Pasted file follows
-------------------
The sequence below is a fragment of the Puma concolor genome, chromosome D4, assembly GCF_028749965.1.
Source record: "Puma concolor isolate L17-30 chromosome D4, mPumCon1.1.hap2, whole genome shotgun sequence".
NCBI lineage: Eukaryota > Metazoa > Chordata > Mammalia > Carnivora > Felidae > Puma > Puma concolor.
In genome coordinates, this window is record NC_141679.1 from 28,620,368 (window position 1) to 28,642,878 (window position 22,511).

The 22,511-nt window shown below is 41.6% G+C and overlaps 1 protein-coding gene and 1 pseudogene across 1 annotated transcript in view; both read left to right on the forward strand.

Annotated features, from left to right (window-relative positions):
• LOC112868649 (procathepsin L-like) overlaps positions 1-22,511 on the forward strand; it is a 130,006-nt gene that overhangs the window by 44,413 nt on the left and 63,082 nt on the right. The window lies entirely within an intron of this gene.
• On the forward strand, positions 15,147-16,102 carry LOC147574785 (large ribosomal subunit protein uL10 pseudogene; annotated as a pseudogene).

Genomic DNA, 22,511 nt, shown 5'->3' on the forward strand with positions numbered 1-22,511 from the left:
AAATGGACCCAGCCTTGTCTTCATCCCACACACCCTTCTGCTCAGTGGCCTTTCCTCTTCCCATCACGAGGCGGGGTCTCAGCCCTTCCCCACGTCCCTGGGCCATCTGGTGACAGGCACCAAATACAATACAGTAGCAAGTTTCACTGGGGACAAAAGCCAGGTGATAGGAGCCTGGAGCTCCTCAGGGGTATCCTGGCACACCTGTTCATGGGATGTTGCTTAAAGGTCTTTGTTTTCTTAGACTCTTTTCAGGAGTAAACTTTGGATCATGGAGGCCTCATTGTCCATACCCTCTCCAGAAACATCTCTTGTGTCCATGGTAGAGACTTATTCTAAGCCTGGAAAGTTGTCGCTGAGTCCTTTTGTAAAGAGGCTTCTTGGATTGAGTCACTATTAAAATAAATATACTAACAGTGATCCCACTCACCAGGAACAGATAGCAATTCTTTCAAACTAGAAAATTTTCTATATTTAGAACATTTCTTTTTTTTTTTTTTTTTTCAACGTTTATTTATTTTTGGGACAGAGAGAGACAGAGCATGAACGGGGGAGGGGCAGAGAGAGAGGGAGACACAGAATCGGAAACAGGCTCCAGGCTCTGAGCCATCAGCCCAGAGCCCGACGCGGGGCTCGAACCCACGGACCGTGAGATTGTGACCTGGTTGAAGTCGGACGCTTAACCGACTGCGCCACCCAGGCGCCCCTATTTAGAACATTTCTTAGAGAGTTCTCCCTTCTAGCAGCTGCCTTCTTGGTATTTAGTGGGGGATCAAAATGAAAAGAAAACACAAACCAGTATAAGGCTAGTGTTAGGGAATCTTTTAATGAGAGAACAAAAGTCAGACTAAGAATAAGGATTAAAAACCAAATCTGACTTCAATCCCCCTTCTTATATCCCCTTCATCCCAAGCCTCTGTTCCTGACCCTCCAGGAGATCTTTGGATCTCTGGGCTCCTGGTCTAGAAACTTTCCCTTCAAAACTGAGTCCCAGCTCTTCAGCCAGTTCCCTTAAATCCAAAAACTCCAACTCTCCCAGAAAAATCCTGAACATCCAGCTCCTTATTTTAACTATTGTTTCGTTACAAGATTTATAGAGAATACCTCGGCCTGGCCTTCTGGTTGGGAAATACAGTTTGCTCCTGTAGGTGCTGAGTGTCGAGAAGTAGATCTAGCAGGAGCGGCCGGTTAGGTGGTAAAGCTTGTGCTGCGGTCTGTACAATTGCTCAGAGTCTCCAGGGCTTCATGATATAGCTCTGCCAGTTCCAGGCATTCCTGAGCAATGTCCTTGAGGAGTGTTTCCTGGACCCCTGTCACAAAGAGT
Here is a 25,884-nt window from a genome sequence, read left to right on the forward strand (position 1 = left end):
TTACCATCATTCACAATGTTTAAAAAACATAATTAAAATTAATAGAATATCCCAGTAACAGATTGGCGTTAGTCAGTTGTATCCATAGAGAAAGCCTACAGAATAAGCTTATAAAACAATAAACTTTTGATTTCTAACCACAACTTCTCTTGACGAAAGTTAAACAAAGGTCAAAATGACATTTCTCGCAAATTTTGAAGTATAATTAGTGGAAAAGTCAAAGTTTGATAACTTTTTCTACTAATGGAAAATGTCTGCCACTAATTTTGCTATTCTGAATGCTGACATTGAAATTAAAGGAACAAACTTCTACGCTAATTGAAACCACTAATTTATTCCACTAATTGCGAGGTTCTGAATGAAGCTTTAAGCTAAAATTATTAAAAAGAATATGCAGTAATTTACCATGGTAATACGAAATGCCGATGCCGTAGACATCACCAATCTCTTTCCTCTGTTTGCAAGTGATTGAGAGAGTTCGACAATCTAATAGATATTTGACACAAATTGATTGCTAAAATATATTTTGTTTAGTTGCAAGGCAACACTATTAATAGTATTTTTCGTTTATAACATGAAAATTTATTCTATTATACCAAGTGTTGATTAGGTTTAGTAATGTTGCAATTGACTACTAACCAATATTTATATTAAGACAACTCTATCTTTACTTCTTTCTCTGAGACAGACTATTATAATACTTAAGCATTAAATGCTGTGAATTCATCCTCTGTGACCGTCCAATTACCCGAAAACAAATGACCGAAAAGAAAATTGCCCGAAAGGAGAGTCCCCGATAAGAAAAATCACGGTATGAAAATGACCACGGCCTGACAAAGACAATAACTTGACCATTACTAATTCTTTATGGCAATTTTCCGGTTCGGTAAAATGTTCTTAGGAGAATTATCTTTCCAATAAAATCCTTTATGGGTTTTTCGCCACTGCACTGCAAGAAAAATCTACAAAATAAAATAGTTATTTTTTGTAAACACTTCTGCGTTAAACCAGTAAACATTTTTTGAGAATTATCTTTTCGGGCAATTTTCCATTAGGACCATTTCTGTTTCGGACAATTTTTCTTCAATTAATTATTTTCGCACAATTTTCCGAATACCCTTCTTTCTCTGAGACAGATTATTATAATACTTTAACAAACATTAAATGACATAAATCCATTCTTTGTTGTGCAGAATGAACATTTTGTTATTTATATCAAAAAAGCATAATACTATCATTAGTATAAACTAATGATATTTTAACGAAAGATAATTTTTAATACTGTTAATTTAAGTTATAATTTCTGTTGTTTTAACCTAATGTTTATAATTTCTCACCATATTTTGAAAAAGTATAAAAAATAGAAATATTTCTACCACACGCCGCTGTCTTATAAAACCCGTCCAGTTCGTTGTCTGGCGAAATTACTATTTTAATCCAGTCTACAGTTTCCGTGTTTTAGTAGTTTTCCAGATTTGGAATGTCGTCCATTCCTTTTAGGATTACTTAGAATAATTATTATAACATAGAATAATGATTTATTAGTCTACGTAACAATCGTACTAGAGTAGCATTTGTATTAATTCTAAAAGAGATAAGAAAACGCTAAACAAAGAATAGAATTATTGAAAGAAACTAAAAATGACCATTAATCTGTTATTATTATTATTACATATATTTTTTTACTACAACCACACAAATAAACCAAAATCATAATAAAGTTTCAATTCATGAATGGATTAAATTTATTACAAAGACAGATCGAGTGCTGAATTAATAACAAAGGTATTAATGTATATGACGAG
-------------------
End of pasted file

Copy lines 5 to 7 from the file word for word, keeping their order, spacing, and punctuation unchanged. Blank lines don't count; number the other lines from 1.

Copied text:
The 22,511-nt window shown below is 41.6% G+C and overlaps 1 protein-coding gene and 1 pseudogene across 1 annotated transcript in view; both read left to right on the forward strand.

Annotated features, from left to right (window-relative positions):
• LOC112868649 (procathepsin L-like) overlaps positions 1-22,511 on the forward strand; it is a 130,006-nt gene that overhangs the window by 44,413 nt on the left and 63,082 nt on the right. The window lies entirely within an intron of this gene.